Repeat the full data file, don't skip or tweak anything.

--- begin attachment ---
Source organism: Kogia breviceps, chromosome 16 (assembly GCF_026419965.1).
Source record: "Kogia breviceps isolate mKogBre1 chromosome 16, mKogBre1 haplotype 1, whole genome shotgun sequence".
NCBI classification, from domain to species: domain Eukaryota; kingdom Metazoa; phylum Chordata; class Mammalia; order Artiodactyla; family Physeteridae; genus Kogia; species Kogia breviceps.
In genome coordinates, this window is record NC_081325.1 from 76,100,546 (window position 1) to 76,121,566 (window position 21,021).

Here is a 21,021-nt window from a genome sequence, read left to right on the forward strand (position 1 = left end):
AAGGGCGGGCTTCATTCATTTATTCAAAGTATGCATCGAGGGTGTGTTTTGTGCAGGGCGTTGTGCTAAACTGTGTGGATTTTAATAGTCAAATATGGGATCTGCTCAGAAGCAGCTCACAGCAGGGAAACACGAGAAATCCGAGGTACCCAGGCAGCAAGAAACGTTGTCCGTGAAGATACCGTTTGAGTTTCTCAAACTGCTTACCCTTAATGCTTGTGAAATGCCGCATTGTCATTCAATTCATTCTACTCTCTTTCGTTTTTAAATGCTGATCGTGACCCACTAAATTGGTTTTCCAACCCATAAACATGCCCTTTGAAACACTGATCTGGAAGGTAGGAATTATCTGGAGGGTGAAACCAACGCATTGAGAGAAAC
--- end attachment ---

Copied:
Source organism: Kogia breviceps, chromosome 16 (assembly GCF_026419965.1).
Source record: "Kogia breviceps isolate mKogBre1 chromosome 16, mKogBre1 haplotype 1, whole genome shotgun sequence".
NCBI classification, from domain to species: domain Eukaryota; kingdom Metazoa; phylum Chordata; class Mammalia; order Artiodactyla; family Physeteridae; genus Kogia; species Kogia breviceps.
In genome coordinates, this window is record NC_081325.1 from 76,100,546 (window position 1) to 76,121,566 (window position 21,021).

Here is a 21,021-nt window from a genome sequence, read left to right on the forward strand (position 1 = left end):
AAGGGCGGGCTTCATTCATTTATTCAAAGTATGCATCGAGGGTGTGTTTTGTGCAGGGCGTTGTGCTAAACTGTGTGGATTTTAATAGTCAAATATGGGATCTGCTCAGAAGCAGCTCACAGCAGGGAAACACGAGAAATCCGAGGTACCCAGGCAGCAAGAAACGTTGTCCGTGAAGATACCGTTTGAGTTTCTCAAACTGCTTACCCTTAATGCTTGTGAAATGCCGCATTGTCATTCAATTCATTCTACTCTCTTTCGTTTTTAAATGCTGATCGTGACCCACTAAATTGGTTTTCCAACCCATAAACATGCCCTTTGAAACACTGATCTGGAAGGTAGGAATTATCTGGAGGGTGAAACCAACGCATTGAGAGAAAC